Abstract: As is well-known, all mathematical objects can be coded as sets and thereby all of mathematics can be formally founded in set theory. What is perhaps less well-known is that there are many different models of set theory, each of which is powerful enough to function as a universe of sets and found (most) of mathematics, but these models can have very different properties.

This talk will aim to explore the question: what is a model of set theory? We will learn about Skolem’s paradox, that there are countable models of set theory, even though these countable models think they contain uncountable sets like the set of reals. We will be introduced to transitive models, usually considered to be the best behaved, but also meet ill-founded models, such as models which think ZFC is inconsistent. To conclude we will briefly discuss two positions in the philosophy of set theory: universism, the view that there is a unique maximal universe of sets, and multiversism, the view that there are many equally valid universes of sets.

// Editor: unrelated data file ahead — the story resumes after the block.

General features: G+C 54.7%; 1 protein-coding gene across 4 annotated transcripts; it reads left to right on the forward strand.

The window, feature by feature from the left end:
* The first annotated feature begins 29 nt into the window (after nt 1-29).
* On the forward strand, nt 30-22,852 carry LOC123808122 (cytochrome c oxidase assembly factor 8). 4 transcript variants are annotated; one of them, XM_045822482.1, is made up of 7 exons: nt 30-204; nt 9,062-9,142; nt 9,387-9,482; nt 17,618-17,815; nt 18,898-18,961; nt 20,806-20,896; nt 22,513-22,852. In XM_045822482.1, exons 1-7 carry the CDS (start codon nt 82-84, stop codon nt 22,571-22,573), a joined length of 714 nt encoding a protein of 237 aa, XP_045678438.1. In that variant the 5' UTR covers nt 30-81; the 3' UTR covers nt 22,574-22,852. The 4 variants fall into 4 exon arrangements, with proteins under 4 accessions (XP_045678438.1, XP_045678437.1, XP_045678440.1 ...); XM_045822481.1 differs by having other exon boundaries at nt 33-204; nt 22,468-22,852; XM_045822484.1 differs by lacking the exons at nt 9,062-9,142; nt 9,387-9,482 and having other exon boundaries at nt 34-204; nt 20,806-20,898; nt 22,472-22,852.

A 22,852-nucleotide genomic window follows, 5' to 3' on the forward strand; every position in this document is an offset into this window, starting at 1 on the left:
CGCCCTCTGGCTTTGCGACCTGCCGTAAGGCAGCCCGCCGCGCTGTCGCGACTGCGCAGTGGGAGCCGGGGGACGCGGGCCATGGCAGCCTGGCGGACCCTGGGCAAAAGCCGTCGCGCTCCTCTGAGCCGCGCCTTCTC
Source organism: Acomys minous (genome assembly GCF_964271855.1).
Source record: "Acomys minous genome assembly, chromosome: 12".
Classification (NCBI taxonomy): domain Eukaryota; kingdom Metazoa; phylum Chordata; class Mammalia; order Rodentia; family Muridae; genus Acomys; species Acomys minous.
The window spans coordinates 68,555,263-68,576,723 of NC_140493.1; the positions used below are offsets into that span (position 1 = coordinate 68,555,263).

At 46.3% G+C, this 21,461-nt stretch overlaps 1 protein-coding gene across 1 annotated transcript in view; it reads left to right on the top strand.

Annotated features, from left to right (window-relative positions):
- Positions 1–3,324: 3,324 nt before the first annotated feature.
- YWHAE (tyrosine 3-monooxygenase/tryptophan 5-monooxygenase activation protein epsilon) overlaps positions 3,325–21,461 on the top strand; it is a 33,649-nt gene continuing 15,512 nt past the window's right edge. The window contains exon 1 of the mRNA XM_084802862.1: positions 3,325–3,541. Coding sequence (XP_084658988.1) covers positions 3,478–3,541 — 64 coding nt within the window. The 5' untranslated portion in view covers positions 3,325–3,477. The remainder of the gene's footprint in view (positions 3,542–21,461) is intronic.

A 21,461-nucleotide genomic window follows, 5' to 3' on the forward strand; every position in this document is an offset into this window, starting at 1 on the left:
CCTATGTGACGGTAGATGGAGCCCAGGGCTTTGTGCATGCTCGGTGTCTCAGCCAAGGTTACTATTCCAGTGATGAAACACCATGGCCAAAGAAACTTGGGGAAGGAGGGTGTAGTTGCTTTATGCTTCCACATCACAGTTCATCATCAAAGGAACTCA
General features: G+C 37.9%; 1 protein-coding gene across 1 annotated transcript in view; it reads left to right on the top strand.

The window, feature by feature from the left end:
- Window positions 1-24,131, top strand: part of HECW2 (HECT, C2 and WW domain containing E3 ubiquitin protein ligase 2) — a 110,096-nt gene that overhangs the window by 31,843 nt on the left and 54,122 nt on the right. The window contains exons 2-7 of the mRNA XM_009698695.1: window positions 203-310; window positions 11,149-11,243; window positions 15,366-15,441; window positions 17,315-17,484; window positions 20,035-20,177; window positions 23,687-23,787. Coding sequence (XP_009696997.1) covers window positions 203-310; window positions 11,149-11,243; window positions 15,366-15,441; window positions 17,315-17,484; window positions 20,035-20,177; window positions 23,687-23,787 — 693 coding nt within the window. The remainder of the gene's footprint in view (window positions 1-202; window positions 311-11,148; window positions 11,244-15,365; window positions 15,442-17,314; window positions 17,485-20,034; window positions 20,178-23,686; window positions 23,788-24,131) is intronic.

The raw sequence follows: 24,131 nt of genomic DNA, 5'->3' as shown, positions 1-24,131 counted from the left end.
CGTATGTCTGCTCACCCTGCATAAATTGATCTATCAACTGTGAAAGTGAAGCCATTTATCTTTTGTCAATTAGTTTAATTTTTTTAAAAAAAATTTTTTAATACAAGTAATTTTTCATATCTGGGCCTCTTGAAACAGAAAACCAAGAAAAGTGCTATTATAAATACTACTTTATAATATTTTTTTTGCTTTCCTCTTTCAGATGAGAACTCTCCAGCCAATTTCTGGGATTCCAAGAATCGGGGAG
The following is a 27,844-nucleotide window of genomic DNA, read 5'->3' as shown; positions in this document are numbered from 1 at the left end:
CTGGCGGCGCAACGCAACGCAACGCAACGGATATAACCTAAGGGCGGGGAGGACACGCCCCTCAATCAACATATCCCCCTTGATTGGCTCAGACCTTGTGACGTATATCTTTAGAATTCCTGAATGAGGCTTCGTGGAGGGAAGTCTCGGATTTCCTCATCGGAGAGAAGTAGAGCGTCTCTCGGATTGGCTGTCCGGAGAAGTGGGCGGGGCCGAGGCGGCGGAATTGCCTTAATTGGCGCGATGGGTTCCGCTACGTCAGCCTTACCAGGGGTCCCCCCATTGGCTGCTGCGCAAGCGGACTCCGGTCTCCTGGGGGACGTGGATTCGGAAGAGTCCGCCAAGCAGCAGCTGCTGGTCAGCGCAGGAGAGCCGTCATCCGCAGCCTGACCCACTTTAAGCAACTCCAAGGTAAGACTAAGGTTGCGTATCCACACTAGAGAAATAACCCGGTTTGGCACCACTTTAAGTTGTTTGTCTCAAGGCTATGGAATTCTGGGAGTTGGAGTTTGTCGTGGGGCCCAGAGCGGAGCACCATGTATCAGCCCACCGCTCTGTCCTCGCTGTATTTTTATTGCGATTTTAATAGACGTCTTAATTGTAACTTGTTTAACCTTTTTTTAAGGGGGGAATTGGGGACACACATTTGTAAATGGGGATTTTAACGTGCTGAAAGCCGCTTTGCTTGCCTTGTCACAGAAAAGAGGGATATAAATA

This is an introductory talk, aimed to be understandable by those with little background in set theory. It is a prequel to my next talk, which is in turn a prequel to my talk after that.